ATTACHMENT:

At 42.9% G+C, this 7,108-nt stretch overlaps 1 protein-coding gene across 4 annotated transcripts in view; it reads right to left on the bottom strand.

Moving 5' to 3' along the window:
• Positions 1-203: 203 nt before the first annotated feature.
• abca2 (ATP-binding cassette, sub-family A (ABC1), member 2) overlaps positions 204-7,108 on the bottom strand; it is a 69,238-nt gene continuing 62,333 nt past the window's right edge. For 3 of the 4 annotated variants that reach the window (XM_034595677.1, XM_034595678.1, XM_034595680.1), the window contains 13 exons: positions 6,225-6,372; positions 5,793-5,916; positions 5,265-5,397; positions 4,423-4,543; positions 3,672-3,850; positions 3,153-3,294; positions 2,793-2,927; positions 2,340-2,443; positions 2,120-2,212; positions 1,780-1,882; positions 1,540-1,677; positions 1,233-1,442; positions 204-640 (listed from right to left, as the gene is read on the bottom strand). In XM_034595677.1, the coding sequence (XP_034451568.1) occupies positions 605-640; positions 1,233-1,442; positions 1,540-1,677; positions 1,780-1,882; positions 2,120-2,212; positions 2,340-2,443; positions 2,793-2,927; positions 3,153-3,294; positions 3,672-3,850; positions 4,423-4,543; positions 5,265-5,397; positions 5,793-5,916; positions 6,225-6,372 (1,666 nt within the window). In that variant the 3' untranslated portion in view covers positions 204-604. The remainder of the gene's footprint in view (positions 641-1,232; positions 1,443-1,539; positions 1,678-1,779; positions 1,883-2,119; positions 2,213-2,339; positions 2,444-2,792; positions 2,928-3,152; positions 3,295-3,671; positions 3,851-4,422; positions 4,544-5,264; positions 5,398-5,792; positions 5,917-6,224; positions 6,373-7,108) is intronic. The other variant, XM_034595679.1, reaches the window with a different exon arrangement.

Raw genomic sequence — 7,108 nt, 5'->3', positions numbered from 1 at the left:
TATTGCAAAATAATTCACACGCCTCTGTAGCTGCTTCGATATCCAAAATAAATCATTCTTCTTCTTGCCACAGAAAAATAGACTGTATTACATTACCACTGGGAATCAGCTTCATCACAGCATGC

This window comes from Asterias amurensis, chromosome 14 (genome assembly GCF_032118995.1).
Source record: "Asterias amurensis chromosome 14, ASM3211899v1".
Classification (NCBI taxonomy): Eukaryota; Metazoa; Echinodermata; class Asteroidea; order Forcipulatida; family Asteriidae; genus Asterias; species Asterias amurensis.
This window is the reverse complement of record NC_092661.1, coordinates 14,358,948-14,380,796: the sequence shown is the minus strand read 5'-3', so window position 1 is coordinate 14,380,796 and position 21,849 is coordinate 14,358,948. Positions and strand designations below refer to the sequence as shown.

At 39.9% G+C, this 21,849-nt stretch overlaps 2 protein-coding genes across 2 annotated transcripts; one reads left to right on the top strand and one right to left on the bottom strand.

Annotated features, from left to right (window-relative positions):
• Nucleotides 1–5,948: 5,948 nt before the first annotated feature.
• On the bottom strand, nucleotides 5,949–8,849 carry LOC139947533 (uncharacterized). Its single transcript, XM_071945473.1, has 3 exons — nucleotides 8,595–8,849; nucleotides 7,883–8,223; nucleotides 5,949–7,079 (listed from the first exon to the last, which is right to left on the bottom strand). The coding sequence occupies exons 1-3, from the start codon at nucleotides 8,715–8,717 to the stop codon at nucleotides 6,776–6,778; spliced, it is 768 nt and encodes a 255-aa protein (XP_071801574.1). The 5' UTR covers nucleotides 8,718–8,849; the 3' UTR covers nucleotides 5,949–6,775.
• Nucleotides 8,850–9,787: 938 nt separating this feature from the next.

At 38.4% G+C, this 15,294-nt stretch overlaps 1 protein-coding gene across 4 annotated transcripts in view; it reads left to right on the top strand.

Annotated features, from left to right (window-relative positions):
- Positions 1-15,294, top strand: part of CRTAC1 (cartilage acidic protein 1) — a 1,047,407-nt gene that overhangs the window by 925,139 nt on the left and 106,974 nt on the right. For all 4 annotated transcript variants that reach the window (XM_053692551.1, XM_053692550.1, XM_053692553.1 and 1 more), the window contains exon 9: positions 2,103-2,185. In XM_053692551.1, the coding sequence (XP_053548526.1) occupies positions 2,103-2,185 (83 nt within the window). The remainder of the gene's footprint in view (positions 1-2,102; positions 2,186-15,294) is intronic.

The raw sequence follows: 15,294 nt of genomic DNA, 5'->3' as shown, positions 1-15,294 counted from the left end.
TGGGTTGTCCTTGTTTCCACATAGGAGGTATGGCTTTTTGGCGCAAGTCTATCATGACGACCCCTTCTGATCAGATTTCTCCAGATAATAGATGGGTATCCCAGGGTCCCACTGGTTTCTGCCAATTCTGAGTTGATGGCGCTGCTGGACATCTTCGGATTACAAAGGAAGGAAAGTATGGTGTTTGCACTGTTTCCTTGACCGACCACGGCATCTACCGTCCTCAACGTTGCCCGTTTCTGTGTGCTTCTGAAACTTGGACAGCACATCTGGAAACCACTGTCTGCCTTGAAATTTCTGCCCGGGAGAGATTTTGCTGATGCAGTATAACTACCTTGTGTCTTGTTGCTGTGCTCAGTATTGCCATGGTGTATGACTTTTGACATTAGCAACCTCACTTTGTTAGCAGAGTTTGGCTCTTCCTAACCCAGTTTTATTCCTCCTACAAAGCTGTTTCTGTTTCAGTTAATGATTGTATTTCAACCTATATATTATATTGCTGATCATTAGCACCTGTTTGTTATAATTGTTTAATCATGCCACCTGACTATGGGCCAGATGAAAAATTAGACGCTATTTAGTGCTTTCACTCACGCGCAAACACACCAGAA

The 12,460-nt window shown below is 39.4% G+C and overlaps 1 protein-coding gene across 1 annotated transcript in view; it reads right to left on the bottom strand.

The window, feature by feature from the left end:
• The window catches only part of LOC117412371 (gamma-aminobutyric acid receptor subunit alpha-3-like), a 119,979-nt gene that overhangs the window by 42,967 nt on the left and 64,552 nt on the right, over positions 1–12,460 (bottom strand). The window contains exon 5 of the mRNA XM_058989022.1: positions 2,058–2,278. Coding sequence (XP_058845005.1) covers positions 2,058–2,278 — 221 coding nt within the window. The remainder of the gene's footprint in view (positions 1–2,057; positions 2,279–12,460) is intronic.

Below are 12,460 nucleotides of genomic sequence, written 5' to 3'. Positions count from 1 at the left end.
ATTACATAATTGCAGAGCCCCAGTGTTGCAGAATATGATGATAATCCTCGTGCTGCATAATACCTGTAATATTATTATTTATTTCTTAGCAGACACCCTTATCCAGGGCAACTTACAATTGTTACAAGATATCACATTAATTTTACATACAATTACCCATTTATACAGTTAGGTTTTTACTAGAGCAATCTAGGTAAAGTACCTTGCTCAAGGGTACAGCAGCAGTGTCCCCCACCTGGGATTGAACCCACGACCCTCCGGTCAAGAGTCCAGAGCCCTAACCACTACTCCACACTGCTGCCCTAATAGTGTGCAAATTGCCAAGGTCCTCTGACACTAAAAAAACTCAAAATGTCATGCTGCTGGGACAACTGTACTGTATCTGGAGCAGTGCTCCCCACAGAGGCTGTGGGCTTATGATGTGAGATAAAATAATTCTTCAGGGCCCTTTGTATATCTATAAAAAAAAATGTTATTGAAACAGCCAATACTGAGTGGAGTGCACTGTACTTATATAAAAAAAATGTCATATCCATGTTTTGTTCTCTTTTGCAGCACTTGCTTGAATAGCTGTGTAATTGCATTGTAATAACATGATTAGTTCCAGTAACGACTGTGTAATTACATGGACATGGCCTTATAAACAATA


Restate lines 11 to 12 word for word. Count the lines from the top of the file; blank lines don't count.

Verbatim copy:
At 39.9% G+C, this 21,849-nt stretch overlaps 2 protein-coding genes across 2 annotated transcripts; one reads left to right on the top strand and one right to left on the bottom strand.

Annotated features, from left to right (window-relative positions):